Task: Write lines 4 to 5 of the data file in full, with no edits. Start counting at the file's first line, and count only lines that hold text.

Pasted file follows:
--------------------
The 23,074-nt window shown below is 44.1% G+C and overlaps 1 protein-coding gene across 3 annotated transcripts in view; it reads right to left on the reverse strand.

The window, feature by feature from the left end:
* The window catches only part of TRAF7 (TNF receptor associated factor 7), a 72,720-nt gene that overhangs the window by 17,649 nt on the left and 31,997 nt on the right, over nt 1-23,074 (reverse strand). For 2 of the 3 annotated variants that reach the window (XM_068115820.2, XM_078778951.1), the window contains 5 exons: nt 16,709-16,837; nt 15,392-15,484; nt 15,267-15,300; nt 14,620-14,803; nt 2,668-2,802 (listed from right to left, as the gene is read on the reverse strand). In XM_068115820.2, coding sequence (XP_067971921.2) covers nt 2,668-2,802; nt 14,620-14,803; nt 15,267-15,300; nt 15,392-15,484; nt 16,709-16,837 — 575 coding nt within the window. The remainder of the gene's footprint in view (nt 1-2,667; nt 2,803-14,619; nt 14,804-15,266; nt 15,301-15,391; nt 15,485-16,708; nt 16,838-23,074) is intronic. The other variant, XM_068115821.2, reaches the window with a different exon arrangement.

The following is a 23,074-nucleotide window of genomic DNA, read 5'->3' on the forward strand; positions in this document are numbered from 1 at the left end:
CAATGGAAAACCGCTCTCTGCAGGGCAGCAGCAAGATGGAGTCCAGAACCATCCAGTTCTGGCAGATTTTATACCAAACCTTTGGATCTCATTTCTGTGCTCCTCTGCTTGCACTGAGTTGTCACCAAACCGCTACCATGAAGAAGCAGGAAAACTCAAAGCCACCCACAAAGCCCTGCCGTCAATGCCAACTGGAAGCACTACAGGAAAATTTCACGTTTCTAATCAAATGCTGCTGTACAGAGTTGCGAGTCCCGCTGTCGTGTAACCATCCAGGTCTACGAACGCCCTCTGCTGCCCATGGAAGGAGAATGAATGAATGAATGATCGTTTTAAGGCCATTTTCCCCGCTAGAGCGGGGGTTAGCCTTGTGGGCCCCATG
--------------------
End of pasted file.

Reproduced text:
The following is a 23,074-nucleotide window of genomic DNA, read 5'->3' on the forward strand; positions in this document are numbered from 1 at the left end:
CAATGGAAAACCGCTCTCTGCAGGGCAGCAGCAAGATGGAGTCCAGAACCATCCAGTTCTGGCAGATTTTATACCAAACCTTTGGATCTCATTTCTGTGCTCCTCTGCTTGCACTGAGTTGTCACCAAACCGCTACCATGAAGAAGCAGGAAAACTCAAAGCCACCCACAAAGCCCTGCCGTCAATGCCAACTGGAAGCACTACAGGAAAATTTCACGTTTCTAATCAAATGCTGCTGTACAGAGTTGCGAGTCCCGCTGTCGTGTAACCATCCAGGTCTACGAACGCCCTCTGCTGCCCATGGAAGGAGAATGAATGAATGAATGATCGTTTTAAGGCCATTTTCCCCGCTAGAGCGGGGGTTAGCCTTGTGGGCCCCATG